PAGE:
Current account deficit stays put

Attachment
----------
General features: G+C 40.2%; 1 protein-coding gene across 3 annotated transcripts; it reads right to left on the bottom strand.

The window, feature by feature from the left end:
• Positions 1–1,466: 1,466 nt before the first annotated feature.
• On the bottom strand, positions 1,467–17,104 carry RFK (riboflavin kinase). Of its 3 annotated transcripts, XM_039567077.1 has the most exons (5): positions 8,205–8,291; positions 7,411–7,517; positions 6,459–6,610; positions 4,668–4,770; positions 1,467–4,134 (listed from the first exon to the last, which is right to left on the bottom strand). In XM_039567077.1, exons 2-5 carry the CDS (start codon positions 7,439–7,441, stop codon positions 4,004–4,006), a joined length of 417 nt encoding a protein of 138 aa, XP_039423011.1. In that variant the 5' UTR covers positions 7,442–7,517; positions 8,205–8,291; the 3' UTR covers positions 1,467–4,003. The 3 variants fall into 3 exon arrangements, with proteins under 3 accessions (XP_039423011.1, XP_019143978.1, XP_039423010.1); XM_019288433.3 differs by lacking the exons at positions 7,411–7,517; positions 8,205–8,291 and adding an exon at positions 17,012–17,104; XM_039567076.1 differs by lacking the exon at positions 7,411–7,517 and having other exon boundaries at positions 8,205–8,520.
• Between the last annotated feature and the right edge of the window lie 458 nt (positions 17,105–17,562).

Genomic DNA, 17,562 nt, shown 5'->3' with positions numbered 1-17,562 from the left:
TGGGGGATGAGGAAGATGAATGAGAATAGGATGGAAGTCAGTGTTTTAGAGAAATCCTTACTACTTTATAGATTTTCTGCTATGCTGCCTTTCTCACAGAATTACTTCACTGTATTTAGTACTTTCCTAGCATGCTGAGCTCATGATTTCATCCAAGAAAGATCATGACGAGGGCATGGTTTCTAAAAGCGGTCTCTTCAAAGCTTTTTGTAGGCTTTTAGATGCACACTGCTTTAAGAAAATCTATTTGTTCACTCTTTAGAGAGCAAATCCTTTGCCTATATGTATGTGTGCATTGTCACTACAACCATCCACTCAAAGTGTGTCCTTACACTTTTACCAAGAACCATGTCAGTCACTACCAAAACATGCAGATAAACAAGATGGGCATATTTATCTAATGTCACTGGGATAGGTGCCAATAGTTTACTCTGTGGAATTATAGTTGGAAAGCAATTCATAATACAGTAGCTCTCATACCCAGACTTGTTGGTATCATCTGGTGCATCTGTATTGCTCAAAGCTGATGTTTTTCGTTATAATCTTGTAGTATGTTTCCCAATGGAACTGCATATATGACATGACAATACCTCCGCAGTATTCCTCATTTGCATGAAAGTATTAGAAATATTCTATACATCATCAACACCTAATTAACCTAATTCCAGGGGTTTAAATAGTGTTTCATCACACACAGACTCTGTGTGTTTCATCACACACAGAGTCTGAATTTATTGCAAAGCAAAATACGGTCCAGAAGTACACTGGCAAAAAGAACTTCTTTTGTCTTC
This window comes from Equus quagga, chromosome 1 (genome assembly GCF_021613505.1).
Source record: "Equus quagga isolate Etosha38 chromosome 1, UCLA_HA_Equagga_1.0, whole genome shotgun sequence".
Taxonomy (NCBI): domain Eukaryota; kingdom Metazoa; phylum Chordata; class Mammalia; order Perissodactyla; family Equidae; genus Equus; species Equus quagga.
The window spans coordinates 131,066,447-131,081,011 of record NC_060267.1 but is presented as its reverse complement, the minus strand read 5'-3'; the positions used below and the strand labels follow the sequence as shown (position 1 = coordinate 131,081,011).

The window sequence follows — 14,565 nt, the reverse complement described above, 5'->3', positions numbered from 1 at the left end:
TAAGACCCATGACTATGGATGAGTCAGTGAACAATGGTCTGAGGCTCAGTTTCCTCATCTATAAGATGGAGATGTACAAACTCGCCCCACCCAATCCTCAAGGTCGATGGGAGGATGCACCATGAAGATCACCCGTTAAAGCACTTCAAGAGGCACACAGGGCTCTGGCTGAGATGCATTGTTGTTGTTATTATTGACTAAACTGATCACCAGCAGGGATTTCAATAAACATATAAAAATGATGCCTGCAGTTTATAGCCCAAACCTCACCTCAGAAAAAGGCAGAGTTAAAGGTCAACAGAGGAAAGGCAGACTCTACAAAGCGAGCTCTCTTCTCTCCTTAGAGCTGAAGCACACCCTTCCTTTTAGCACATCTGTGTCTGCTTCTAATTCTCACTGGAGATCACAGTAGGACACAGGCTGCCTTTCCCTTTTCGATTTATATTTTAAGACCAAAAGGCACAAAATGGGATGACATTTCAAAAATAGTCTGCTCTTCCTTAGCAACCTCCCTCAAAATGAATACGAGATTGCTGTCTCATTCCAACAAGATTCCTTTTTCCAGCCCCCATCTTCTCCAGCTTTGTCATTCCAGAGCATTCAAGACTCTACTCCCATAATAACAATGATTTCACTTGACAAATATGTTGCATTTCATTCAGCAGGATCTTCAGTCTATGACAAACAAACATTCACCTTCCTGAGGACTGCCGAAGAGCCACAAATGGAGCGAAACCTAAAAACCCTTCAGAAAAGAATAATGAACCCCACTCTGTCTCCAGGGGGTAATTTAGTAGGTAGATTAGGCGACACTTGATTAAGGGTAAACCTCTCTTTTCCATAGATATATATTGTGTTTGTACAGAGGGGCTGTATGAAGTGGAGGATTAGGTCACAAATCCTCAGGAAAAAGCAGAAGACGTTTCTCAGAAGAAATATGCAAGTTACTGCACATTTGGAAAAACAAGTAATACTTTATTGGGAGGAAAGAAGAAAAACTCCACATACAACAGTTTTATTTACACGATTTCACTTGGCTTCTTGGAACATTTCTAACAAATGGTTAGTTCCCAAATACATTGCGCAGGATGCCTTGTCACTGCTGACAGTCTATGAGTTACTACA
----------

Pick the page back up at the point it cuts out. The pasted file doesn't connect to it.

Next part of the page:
The current account deficit remained virtually the same year-on-year – at 1.3 billion euros – in January, the Bank of Greece announced yesterday. The drop in the trade deficit and the rise in the services surplus were fully offset by the decrease in the transfers surplus, while the income account deficit was almost unchanged. Specifically, the trade deficit narrowed by 173 million euros in comparison with January 2003 due to a considerable fall in the net oil import bill. By contrast, the non-oil trade deficit grew slightly, because the increase in export receipts was more than offset by the rise in import payments. The increase in the services surplus stemmed from the growth of net transport receipts, while net travel receipts remained virtually unchanged. Finally, the narrowing of the transfers surplus reflects almost exclusively a drop in net EU transfers to general government, to 383.9 million euros, from 669 million, in January 2003. This underscores the problems in absorbing funds earmarked for Greece through the Third Community Support Framework (CSFIII) program as well as delays in aid to farmers. In January 2004, a substantial inflow of non-residents’ funds – 426 million euros – was observed under direct investment, associated with the ongoing procedure of the acquisition of mobile telecommunications company Panafon by parent company Vodafone. Under portfolio investment, a net outflow of 560 million euros was recorded. This mainly reflects the fact that outflows of funds due to increased residents’ investment in securities issued by non-residents outweighed inflows of funds associated with increased non-residents’ investment in Greek government bonds and Treasury bills. Finally, under «other investment,» a net inflow of 616 million euros was mainly due to the substantial inflow of non-residents’ funds for deposits and repos, which more than offset the rise in local banks’ and institutional investors’ deposits and repo holdings abroad.

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